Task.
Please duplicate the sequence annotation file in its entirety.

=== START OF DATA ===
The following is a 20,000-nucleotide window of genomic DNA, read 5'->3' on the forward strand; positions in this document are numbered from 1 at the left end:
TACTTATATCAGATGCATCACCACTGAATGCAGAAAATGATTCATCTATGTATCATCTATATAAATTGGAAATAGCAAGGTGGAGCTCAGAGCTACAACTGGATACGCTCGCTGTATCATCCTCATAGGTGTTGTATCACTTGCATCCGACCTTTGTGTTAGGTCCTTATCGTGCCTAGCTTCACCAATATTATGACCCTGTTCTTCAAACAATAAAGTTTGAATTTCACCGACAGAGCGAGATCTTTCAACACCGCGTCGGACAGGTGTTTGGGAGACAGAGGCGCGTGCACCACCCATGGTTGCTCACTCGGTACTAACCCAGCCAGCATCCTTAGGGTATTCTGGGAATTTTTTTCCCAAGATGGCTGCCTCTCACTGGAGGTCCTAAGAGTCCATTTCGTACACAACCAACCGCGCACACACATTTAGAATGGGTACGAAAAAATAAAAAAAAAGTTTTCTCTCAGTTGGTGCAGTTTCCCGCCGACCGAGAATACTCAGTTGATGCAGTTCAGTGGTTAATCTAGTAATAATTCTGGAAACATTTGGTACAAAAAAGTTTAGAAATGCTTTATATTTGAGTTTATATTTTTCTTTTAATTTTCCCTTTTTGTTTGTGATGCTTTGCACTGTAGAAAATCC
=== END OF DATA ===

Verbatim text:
The following is a 20,000-nucleotide window of genomic DNA, read 5'->3' on the forward strand; positions in this document are numbered from 1 at the left end:
TACTTATATCAGATGCATCACCACTGAATGCAGAAAATGATTCATCTATGTATCATCTATATAAATTGGAAATAGCAAGGTGGAGCTCAGAGCTACAACTGGATACGCTCGCTGTATCATCCTCATAGGTGTTGTATCACTTGCATCCGACCTTTGTGTTAGGTCCTTATCGTGCCTAGCTTCACCAATATTATGACCCTGTTCTTCAAACAATAAAGTTTGAATTTCACCGACAGAGCGAGATCTTTCAACACCGCGTCGGACAGGTGTTTGGGAGACAGAGGCGCGTGCACCACCCATGGTTGCTCACTCGGTACTAACCCAGCCAGCATCCTTAGGGTATTCTGGGAATTTTTTTCCCAAGATGGCTGCCTCTCACTGGAGGTCCTAAGAGTCCATTTCGTACACAACCAACCGCGCACACACATTTAGAATGGGTACGAAAAAATAAAAAAAAAGTTTTCTCTCAGTTGGTGCAGTTTCCCGCCGACCGAGAATACTCAGTTGATGCAGTTCAGTGGTTAATCTAGTAATAATTCTGGAAACATTTGGTACAAAAAAGTTTAGAAATGCTTTATATTTGAGTTTATATTTTTCTTTTAATTTTCCCTTTTTGTTTGTGATGCTTTGCACTGTAGAAAATCC